By Michelle Graff
The 24.04-carat “Moon of Baroda” diamond was mined in the Golconda region of India (now Hyderabad) between the 15th and 17th centuries. The stone has been in the hands of Indian royalty and around the neck of Marilyn Monroe.
Hong Kong—It is a 24-carat yellow diamond with an intriguing back story, and it’s going back up on the auction block this fall.

As part of its fall jewelry auction in Hong Kong, Christie’s is offering “The Moon of Baroda,” a fancy yellow pear-shaped stone from the legendary Golconda mines probably best known in the modern world for adorning Marilyn Monroe’s neck.

The actress wore it in 1953 while promoting the release of “Gentleman Prefer Blondes,” the film where she famously sang “Diamonds Are a Girl’s Best Friend,” a phrase that, incidentally, found a new owner earlier this month.

20181019 Marilyn on grayThis autographed picture from 1953 of Marilyn Monroe wearing “The Moon of Baroda” will be auctioned off along with the diamond. The 24.04-carat, VS2 stone goes up for sale next month at Christie’s Hong Kong.
While Monroe made the diamond famous in the mid-50s, its storied history stretches back hundreds of years.

Christie’s said the Gemological Institute of America determined recently that the diamond was from Golconda, the region of India known as Hyderabad today that produced some of the world’s biggest and most beautiful diamonds until its mines dried up in the early part of the 20th century.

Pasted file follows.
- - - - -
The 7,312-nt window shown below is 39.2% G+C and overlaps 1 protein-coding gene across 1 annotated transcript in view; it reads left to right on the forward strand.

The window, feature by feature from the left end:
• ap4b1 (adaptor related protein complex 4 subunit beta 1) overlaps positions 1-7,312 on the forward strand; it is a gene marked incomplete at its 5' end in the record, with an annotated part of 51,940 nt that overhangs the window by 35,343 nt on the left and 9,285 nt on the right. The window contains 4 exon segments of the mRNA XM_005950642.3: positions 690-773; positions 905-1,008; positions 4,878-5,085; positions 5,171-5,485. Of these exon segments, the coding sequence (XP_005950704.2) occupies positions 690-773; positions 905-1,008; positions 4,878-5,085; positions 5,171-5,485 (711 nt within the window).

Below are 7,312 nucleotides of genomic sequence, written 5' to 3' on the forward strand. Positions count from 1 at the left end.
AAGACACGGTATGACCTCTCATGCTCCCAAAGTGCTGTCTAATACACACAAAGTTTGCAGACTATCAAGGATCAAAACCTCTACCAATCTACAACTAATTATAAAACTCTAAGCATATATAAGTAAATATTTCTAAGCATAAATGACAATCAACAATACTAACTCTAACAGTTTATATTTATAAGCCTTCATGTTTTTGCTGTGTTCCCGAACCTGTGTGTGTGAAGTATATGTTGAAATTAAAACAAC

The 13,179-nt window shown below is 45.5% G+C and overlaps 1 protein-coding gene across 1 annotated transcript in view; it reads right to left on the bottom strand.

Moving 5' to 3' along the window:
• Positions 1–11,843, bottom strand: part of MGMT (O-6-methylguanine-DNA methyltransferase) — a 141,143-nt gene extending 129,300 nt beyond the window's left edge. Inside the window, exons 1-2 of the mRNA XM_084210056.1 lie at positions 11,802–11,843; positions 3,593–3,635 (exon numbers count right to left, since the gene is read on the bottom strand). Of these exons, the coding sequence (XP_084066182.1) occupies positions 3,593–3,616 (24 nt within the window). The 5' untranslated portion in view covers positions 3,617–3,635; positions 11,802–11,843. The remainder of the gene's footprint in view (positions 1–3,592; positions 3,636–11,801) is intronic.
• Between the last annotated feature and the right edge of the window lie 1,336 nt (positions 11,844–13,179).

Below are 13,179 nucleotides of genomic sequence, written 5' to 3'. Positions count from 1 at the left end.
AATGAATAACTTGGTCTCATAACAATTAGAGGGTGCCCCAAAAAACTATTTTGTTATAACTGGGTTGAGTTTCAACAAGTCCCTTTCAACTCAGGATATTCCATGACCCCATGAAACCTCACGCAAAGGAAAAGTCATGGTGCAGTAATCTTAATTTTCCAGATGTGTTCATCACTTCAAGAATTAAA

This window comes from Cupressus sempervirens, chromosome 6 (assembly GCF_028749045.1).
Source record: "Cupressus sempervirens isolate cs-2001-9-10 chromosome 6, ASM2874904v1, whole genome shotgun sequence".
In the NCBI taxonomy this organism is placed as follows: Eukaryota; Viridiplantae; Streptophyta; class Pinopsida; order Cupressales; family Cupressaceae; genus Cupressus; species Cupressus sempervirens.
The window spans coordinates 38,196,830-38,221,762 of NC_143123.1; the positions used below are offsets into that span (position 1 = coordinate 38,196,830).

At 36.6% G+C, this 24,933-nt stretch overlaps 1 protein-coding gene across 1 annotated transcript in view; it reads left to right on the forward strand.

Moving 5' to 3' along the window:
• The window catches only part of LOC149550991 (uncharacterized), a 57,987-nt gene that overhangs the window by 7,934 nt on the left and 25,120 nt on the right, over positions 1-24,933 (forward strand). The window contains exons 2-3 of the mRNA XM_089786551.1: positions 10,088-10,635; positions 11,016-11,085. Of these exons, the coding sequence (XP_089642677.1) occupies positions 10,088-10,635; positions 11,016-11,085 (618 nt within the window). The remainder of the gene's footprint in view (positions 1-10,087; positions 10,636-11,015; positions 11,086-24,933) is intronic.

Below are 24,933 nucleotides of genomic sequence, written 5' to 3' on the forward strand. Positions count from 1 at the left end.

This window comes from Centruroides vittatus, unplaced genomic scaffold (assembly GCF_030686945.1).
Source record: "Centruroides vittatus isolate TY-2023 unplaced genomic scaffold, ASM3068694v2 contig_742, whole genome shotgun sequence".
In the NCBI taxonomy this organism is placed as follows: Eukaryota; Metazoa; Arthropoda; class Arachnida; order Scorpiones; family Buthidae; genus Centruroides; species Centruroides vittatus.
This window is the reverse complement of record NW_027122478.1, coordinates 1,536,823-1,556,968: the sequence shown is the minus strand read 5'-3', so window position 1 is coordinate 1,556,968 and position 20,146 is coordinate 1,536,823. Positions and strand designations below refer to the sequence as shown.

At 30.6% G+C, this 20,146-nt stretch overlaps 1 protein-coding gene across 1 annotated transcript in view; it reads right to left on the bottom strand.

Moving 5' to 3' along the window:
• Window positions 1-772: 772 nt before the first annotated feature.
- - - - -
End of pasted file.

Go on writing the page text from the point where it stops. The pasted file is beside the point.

The Hope Diamond, Dresden Green and Wittelsbach-Graff all came from Golconda, and Christie’s said The Moon of Baroda was likely mined there between the 15th and 17th centuries, as were the 105.6-carat Koh-i-Noor and the 19.07-carat Grand Mazarin.

At one time, the diamond might have been part of the collection of the Gaekwads of Baroda, one of India’s wealthiest ruling families.

In more recent years, the diamond has belonged to Cleveland, Ohio-based diamond cutter Samuel H. Deutsch, who bought it in 1944 and sold it to Meyer Rosenbaum, president of Detroit’s Meyer Jewelry Company, in 1953.

Nearly four decades later, The Moon of Baroda went up for auction, selling at Christie’s New York for $297,000 in 1990.

The current estimate on the diamond, which is being sold with an autographed picture of Monroe wearing it, is HK $4-6 million ($510,300 to $765,450). 

20181019 Peacock on gray

The Moon of Baroda is part of the Nov. 27 Magnificent Jewels sale at Christie’s Hong Kong.  

Also included in the sale is “The Peacock Necklace” (pictured above), a diamond and sapphire necklace set with 21 Kashmir sapphires weighing a total of 109.08 carats.

Christie’s estimated the Peacock will set for HK $95 million to $120 million ($12-15 million).

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